Disney (NASDAQ: DIS) is reportedly boosting the strength of its artificial intelligence (AI) task force as it seeks innovative use cases for the technology across the company.
Per a Reuters report, Disney is throwing its weight behind AI development and integration to stay ahead of the curve or risk playing catch-up with its competitors. According to three unnamed sources, Disney is increasing its investment in AI to reduce soaring movie costs and to offer visitors to its theme parks new immersive experiences.
At the moment, Disney is seeking to increase the staff strength of its AI team, with 11 job vacancies announced across multiple departments.
The AI task force, launched earlier this year, has already notched small wins following a sneak peek into Project Kiwi, a robot relying on machine learning to mimic characters from its Guardians of the Galaxy.
Other use cases for AI in Disney include customer support at Disney theme parks, with one source hinting that the company eyes creating the “next-generation” AI-powered advertisement system. The entertainment company is keen on using AI in movies to “de-age” actors, a technique that sources say could save time and funds for the company.
“AI research at Disney goes back a very long time and revolves around all the things you see being discussed today,” said an unnamed Disney executive. “Can we have something that helps us make movies, games, or conversational robots inside theme parks that people can talk to?”
Disney has been experimenting with AI even before the launch of the task force, collaborating in research papers with AI developers around the globe. In 2022, Disney Imagineering rolled out its first AI-driven character creation, with early users describing the innovation as a “very cool piece of technology.”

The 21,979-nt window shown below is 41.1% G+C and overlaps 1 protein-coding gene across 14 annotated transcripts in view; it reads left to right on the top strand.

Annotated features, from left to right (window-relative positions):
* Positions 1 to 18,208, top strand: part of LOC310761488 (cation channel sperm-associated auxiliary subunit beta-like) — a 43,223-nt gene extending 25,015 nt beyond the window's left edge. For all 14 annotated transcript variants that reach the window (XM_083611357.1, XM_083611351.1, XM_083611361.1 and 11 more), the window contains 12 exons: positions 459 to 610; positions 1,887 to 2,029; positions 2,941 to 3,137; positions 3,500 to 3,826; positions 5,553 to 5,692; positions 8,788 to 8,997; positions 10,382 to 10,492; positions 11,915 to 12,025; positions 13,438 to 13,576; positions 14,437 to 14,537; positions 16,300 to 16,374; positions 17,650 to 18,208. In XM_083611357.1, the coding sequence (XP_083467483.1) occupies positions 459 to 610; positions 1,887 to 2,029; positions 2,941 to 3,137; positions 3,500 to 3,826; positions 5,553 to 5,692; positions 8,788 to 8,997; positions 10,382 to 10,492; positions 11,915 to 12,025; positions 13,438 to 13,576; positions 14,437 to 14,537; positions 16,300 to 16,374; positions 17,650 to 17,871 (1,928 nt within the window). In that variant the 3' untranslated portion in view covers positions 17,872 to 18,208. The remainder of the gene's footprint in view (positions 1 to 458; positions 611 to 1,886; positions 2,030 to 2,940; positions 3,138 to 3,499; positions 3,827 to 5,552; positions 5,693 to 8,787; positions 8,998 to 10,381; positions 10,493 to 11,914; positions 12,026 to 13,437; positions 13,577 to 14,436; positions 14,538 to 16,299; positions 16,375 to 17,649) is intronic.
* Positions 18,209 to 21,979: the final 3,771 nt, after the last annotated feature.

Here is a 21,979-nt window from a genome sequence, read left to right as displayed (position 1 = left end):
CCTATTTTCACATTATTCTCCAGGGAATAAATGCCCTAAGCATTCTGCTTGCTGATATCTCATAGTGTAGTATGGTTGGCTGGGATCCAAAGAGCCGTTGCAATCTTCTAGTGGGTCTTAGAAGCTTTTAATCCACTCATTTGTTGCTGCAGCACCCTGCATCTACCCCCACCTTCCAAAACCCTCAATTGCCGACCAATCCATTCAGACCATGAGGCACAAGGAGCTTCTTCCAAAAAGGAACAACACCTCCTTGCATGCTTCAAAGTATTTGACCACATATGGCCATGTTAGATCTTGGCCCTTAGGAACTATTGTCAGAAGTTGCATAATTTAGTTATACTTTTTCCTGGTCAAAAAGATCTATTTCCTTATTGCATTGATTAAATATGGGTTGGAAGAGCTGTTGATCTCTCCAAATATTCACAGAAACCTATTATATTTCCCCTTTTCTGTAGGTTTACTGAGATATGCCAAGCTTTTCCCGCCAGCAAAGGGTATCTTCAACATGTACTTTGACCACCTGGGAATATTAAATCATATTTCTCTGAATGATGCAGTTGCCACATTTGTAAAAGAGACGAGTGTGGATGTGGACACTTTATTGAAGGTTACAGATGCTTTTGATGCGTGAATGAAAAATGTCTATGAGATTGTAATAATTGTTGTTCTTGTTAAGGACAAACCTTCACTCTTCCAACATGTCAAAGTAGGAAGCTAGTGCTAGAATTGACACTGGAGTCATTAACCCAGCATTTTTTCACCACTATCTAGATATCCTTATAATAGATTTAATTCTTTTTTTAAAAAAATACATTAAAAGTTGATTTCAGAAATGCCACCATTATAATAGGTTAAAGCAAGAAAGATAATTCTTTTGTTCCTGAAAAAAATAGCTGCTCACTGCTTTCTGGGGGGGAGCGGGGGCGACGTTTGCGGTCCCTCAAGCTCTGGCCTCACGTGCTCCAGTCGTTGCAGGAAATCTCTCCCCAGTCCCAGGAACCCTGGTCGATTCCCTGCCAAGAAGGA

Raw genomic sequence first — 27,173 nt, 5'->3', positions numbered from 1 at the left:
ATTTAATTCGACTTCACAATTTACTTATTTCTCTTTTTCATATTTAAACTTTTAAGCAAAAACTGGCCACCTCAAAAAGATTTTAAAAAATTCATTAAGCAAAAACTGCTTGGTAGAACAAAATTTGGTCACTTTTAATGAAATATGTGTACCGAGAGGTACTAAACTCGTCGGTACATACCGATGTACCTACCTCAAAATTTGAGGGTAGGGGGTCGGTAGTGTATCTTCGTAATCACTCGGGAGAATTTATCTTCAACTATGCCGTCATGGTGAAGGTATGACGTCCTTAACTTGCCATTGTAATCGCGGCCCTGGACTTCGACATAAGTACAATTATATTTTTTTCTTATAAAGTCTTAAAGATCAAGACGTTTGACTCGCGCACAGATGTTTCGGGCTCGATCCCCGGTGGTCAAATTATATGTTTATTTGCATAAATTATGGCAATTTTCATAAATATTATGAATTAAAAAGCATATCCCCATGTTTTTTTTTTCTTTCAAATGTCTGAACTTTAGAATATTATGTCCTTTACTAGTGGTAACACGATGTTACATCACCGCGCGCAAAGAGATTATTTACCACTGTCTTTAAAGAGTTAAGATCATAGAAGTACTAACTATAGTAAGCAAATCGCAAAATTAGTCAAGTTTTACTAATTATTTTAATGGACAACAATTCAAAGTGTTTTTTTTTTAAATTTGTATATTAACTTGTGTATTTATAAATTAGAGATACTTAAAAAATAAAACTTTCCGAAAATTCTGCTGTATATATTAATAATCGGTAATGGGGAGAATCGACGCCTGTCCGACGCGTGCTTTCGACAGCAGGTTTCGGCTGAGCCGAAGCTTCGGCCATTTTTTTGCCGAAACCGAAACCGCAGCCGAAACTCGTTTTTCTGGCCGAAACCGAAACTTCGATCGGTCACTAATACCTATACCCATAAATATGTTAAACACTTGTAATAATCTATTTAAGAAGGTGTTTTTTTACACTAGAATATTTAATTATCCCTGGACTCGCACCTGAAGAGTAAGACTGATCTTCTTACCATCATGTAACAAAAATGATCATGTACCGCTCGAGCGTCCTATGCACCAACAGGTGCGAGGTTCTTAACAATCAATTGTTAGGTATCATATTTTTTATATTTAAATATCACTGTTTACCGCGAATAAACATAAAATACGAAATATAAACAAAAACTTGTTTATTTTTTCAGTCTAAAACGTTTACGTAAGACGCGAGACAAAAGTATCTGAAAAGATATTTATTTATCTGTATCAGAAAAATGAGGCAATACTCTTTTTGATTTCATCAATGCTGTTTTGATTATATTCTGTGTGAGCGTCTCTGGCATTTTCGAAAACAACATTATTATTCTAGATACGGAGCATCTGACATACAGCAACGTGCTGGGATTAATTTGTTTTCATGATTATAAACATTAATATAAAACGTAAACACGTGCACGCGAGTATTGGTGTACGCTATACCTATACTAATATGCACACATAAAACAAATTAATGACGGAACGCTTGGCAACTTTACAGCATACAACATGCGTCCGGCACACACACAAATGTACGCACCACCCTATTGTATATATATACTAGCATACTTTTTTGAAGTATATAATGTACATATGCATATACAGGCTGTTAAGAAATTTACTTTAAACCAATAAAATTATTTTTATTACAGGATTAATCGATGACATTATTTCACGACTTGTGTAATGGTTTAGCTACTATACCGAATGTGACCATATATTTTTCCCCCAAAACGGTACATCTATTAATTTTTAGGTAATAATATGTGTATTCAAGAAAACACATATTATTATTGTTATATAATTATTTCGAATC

Netflix (NASDAQ: NFLX) is also going all-in with its AI developments after announcing multiple job roles for machine learning experts, with compensation for one position running into millions of dollars.
Disney’s and Netflix’s foray into AI is coming on the heels of the Hollywood strike involving screenwriters and actors over increased fears of being replaced by AI and other innovative technologies.
AI investment in the US set to spike
According to a recent Goldman Sachs report, AI investment in the U.S. could soar to $100 billion before the end of 2025 and make up 4% of the economy. Despite the present lead of Europe in AI development, the report noted that the U.S. would take the lead in both commercialization and talent.
U.S. regulators are scrambling to roll out rules for AI in the country with a recent bipartisan bill to establish a national AI commission. The country’s Federal Trade Commission (FTC) announced a major investigation into the operations of OpenAI for breaching consumer protection regulations. At the same time, state regulators have warned of the increase in AI-powered digital currency scams.
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